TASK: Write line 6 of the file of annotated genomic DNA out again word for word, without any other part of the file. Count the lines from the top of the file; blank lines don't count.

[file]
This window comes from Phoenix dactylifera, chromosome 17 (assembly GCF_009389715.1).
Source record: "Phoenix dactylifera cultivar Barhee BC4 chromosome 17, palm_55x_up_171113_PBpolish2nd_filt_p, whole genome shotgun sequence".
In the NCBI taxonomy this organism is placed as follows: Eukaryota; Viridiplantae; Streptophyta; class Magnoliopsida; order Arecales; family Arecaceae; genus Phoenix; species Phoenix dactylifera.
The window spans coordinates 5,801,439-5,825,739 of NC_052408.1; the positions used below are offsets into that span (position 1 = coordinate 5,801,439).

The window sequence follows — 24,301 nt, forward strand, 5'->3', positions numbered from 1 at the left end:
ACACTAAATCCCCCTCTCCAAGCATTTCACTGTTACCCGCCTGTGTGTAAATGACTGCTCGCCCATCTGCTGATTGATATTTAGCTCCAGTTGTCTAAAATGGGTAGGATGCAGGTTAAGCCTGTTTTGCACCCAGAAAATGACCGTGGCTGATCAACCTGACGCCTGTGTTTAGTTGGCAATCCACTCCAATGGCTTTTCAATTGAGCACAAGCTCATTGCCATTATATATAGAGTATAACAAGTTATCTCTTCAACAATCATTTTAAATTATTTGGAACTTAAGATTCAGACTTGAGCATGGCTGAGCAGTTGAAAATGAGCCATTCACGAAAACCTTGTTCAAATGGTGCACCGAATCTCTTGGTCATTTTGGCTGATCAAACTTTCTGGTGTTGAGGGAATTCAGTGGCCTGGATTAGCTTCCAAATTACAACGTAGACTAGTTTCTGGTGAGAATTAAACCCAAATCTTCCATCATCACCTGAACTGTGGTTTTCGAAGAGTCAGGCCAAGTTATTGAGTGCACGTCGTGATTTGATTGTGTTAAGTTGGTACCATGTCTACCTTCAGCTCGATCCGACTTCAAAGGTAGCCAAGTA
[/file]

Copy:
ACACTAAATCCCCCTCTCCAAGCATTTCACTGTTACCCGCCTGTGTGTAAATGACTGCTCGCCCATCTGCTGATTGATATTTAGCTCCAGTTGTCTAAAATGGGTAGGATGCAGGTTAAGCCTGTTTTGCACCCAGAAAATGACCGTGGCTGATCAACCTGACGCCTGTGTTTAGTTGGCAATCCACTCCAATGGCTTTTCAATTGAGCACAAGCTCATTGCCATTATATATAGAGTATAACAAGTTATCTCTTCAACAATCATTTTAAATTATTTGGAACTTAAGATTCAGACTTGAGCATGGCTGAGCAGTTGAAAATGAGCCATTCACGAAAACCTTGTTCAAATGGTGCACCGAATCTCTTGGTCATTTTGGCTGATCAAACTTTCTGGTGTTGAGGGAATTCAGTGGCCTGGATTAGCTTCCAAATTACAACGTAGACTAGTTTCTGGTGAGAATTAAACCCAAATCTTCCATCATCACCTGAACTGTGGTTTTCGAAGAGTCAGGCCAAGTTATTGAGTGCACGTCGTGATTTGATTGTGTTAAGTTGGTACCATGTCTACCTTCAGCTCGATCCGACTTCAAAGGTAGCCAAGTA